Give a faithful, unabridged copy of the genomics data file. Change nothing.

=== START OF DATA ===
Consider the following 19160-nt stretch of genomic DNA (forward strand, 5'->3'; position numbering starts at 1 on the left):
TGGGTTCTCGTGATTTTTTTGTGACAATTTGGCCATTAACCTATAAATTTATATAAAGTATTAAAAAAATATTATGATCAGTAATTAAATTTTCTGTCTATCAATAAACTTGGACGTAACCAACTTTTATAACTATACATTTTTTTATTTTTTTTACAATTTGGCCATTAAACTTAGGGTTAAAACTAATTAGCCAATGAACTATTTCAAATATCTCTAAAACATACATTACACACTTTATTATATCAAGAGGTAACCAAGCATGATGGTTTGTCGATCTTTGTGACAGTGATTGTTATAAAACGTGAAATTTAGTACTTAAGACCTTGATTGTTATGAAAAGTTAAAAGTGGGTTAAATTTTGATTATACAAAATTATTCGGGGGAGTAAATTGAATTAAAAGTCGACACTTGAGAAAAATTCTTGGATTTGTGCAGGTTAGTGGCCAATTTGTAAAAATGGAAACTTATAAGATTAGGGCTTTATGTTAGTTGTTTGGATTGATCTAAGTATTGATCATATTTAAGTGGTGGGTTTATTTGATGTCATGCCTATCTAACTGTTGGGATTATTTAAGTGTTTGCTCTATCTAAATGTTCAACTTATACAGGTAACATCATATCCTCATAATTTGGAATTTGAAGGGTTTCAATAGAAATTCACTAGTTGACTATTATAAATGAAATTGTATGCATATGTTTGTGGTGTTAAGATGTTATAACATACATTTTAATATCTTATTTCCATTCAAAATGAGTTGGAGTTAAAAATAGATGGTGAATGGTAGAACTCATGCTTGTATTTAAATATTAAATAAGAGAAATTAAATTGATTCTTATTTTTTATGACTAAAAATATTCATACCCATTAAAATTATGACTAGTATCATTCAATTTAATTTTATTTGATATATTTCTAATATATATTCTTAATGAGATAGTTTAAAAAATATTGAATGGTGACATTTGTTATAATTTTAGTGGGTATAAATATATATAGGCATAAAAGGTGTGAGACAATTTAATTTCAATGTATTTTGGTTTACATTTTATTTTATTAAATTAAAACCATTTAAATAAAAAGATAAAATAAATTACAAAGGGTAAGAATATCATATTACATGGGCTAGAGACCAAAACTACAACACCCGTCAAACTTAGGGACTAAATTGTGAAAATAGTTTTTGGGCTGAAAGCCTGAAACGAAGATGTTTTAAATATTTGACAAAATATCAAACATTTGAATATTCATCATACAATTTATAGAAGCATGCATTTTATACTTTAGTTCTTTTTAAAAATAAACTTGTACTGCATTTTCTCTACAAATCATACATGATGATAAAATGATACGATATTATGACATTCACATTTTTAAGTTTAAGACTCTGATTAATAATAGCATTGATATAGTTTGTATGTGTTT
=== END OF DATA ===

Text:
Consider the following 19160-nt stretch of genomic DNA (forward strand, 5'->3'; position numbering starts at 1 on the left):
TGGGTTCTCGTGATTTTTTTGTGACAATTTGGCCATTAACCTATAAATTTATATAAAGTATTAAAAAAATATTATGATCAGTAATTAAATTTTCTGTCTATCAATAAACTTGGACGTAACCAACTTTTATAACTATACATTTTTTTATTTTTTTTACAATTTGGCCATTAAACTTAGGGTTAAAACTAATTAGCCAATGAACTATTTCAAATATCTCTAAAACATACATTACACACTTTATTATATCAAGAGGTAACCAAGCATGATGGTTTGTCGATCTTTGTGACAGTGATTGTTATAAAACGTGAAATTTAGTACTTAAGACCTTGATTGTTATGAAAAGTTAAAAGTGGGTTAAATTTTGATTATACAAAATTATTCGGGGGAGTAAATTGAATTAAAAGTCGACACTTGAGAAAAATTCTTGGATTTGTGCAGGTTAGTGGCCAATTTGTAAAAATGGAAACTTATAAGATTAGGGCTTTATGTTAGTTGTTTGGATTGATCTAAGTATTGATCATATTTAAGTGGTGGGTTTATTTGATGTCATGCCTATCTAACTGTTGGGATTATTTAAGTGTTTGCTCTATCTAAATGTTCAACTTATACAGGTAACATCATATCCTCATAATTTGGAATTTGAAGGGTTTCAATAGAAATTCACTAGTTGACTATTATAAATGAAATTGTATGCATATGTTTGTGGTGTTAAGATGTTATAACATACATTTTAATATCTTATTTCCATTCAAAATGAGTTGGAGTTAAAAATAGATGGTGAATGGTAGAACTCATGCTTGTATTTAAATATTAAATAAGAGAAATTAAATTGATTCTTATTTTTTATGACTAAAAATATTCATACCCATTAAAATTATGACTAGTATCATTCAATTTAATTTTATTTGATATATTTCTAATATATATTCTTAATGAGATAGTTTAAAAAATATTGAATGGTGACATTTGTTATAATTTTAGTGGGTATAAATATATATAGGCATAAAAGGTGTGAGACAATTTAATTTCAATGTATTTTGGTTTACATTTTATTTTATTAAATTAAAACCATTTAAATAAAAAGATAAAATAAATTACAAAGGGTAAGAATATCATATTACATGGGCTAGAGACCAAAACTACAACACCCGTCAAACTTAGGGACTAAATTGTGAAAATAGTTTTTGGGCTGAAAGCCTGAAACGAAGATGTTTTAAATATTTGACAAAATATCAAACATTTGAATATTCATCATACAATTTATAGAAGCATGCATTTTATACTTTAGTTCTTTTTAAAAATAAACTTGTACTGCATTTTCTCTACAAATCATACATGATGATAAAATGATACGATATTATGACATTCACATTTTTAAGTTTAAGACTCTGATTAATAATAGCATTGATATAGTTTGTATGTGTTT